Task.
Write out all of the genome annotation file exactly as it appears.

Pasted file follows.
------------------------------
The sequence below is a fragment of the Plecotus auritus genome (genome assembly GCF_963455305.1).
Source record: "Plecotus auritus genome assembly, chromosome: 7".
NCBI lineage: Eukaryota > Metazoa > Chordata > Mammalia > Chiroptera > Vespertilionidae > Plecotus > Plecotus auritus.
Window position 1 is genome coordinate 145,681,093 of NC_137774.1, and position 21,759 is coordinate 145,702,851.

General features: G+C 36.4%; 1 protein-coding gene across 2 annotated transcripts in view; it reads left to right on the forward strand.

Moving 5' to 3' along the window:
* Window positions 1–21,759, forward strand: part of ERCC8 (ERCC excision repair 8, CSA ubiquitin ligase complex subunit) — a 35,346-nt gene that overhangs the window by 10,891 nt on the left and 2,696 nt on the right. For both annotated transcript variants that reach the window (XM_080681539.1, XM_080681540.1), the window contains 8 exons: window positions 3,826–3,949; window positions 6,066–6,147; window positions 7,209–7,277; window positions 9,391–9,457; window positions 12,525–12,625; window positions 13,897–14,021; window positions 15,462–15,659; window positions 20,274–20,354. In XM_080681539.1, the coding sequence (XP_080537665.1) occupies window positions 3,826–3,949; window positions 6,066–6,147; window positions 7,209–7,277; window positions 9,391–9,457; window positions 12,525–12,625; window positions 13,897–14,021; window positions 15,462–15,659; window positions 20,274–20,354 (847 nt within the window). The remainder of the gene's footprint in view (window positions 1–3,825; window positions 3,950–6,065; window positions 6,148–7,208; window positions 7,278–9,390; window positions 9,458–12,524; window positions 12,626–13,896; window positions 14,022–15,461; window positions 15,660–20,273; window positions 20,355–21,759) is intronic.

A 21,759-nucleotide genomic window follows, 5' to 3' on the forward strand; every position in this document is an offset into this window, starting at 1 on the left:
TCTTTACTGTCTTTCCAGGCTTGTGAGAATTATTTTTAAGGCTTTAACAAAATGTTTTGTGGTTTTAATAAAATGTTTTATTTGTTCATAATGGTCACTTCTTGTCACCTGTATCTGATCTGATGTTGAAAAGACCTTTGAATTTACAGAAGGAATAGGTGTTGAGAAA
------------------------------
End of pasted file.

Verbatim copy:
The sequence below is a fragment of the Plecotus auritus genome (genome assembly GCF_963455305.1).
Source record: "Plecotus auritus genome assembly, chromosome: 7".
NCBI lineage: Eukaryota > Metazoa > Chordata > Mammalia > Chiroptera > Vespertilionidae > Plecotus > Plecotus auritus.
Window position 1 is genome coordinate 145,681,093 of NC_137774.1, and position 21,759 is coordinate 145,702,851.

General features: G+C 36.4%; 1 protein-coding gene across 2 annotated transcripts in view; it reads left to right on the forward strand.

Moving 5' to 3' along the window:
* Window positions 1–21,759, forward strand: part of ERCC8 (ERCC excision repair 8, CSA ubiquitin ligase complex subunit) — a 35,346-nt gene that overhangs the window by 10,891 nt on the left and 2,696 nt on the right. For both annotated transcript variants that reach the window (XM_080681539.1, XM_080681540.1), the window contains 8 exons: window positions 3,826–3,949; window positions 6,066–6,147; window positions 7,209–7,277; window positions 9,391–9,457; window positions 12,525–12,625; window positions 13,897–14,021; window positions 15,462–15,659; window positions 20,274–20,354. In XM_080681539.1, the coding sequence (XP_080537665.1) occupies window positions 3,826–3,949; window positions 6,066–6,147; window positions 7,209–7,277; window positions 9,391–9,457; window positions 12,525–12,625; window positions 13,897–14,021; window positions 15,462–15,659; window positions 20,274–20,354 (847 nt within the window). The remainder of the gene's footprint in view (window positions 1–3,825; window positions 3,950–6,065; window positions 6,148–7,208; window positions 7,278–9,390; window positions 9,458–12,524; window positions 12,626–13,896; window positions 14,022–15,461; window positions 15,660–20,273; window positions 20,355–21,759) is intronic.

A 21,759-nucleotide genomic window follows, 5' to 3' on the forward strand; every position in this document is an offset into this window, starting at 1 on the left:
TCTTTACTGTCTTTCCAGGCTTGTGAGAATTATTTTTAAGGCTTTAACAAAATGTTTTGTGGTTTTAATAAAATGTTTTATTTGTTCATAATGGTCACTTCTTGTCACCTGTATCTGATCTGATGTTGAAAAGACCTTTGAATTTACAGAAGGAATAGGTGTTGAGAAA